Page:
A Minor (Major) Change: How Undergraduate Research Changed Myself, My Goals, and Even My Major

Name: Amy Richele Sharn

Type of Project: Undergraduate Research: Human Nutrition Health Behavior Interventions

My STEP Signature Project was the opportunity to participate on a research project within Dr. Carolyn Gunther’s lab on human nutrition health behavior interventions during summer 2015. My role was a camp location site leader at Camp NERF (Nutrition Education Recreation Fitness) at a Columbus City Elementary school. I helped to coordinate the many activities and people at the site and recorded and collected data that would enable the research team to evaluate the outcome. The research goal was to see if behavior interventions introduced in a summer camp format could improve the weight status of children. I also had the opportunity to volunteer in another community intervention, Simple Suppers, where I taught children food preparation skills and also collected data on the effect of structured healthy meal times on the weight status of parents and children.

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As a college student, you are surrounded by people who want to learn, grow and improve. The university community is full of people who are accepting of new ideas and approaches to solve problems.  You are surrounded by open minds. It is easy to assume that the community that surrounds the university shares your open mindedness.

I quickly learned that outside the university community that the willingness to listen cannot be assumed. I saw firsthand through small day to day interactions with people you may be able to bring change in a person’s view of their situation. In each interaction you learn something about yourself and how to improve. Participating in health behavior research challenged me to interact with people who have different backgrounds and viewpoints than mine. During the course of working on this research, I gained an appreciation for how difficult it is for people to adopt new lifestyle habits. This showed me how important that this research is and increased my passion to be part of the team that finds effective solutions.

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The weekly interactions with families and children during the summer months allowed me to develop relationships with the people within our intervention programs. I saw the barriers (both economic and social) that made adoption of healthier lifestyles difficult. I also developed relationships with the researchers themselves. I learned that the scientists were not individuals focused on their research for their own gain, but were committed, giving their time, and driven to find ways to help the next generation of our children in the fight against obesity as their reward.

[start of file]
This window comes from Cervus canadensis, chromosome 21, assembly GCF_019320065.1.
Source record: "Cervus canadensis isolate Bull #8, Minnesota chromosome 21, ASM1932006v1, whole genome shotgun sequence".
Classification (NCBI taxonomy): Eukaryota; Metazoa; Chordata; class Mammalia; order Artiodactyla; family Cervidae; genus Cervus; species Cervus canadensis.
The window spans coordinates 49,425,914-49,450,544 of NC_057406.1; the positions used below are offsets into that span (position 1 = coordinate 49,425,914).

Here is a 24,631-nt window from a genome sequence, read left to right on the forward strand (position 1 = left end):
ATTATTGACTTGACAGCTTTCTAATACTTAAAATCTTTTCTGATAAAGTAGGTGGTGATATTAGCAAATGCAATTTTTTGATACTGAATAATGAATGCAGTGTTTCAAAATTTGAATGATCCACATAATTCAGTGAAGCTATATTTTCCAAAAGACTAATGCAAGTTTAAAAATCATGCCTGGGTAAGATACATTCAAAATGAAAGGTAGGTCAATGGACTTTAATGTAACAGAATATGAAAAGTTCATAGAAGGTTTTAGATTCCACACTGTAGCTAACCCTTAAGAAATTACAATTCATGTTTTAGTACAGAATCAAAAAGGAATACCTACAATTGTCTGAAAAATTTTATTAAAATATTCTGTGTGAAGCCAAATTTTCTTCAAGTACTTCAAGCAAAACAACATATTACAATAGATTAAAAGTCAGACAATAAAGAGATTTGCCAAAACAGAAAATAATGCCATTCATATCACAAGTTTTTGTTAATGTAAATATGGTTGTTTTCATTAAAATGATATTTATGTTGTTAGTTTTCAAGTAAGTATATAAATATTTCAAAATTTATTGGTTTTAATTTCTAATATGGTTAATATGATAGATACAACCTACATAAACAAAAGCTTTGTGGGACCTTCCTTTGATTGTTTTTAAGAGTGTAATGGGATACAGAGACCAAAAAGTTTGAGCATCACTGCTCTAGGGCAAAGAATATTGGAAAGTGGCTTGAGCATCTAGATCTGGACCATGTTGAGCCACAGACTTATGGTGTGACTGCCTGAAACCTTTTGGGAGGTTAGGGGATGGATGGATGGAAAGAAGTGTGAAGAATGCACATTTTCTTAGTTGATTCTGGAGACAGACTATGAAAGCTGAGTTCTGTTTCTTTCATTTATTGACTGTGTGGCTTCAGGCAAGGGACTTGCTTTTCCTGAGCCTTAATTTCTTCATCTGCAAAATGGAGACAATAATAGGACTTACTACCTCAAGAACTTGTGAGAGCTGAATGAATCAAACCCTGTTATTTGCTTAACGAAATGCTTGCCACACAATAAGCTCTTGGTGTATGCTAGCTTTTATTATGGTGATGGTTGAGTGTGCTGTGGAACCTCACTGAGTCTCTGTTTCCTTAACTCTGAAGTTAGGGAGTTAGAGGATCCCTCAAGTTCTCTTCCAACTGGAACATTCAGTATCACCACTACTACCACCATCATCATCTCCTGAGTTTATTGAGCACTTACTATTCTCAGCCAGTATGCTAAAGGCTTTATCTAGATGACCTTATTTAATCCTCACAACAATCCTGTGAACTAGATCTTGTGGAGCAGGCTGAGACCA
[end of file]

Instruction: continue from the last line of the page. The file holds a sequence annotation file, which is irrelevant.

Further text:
In the midst of my STEP project, I lost a family member due to her lifestyle choices. I wonder if and how someone in my field of study may have been able to intervene and help her. I am committed to advancing the knowledge in my field so that we can reach people like her.

As a result of these experiences, I have decided that I am going to continue in the field of nutrition, completing the requirements for an RD and then pursuing a masters and a doctorate. I will model my path after the successful career paths of the graduate students and researchers that I have worked with. They have achieved a successful and healthy work life balance that I know I can achieve as well.

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At seventeen I had my life planned out: undergrad, medical school, residency, marriage, family; all in that order. As I’ve worked on research and grown throughout my college experience, I see now that medical school is not the only way to be an active part of the community to changes people’s lives.

I discovered that my passion is not in the science of the interaction between molecules I studied as a chemistry major, but rather the science of the interaction of people and their lifestyle choices. My passion is how can I impact the wellness in our community and help people live healthier lives.

I want to leave those around me with a lasting impact in whatever career path I follow. I will surround myself with people whom give back to the world what life has taught them and who encourage those around them to do the same; I have joined them.

One thought on “A Minor (Major) Change: How Undergraduate Research Changed Myself, My Goals, and Even My Major

  1. What fascinating and important research you conducted! And yes, lifestyle changes are incredibly difficult. Thank you for your commitment to finding a solution in an effort to save lives and communities. I’m so sorry for the loss of your family member.

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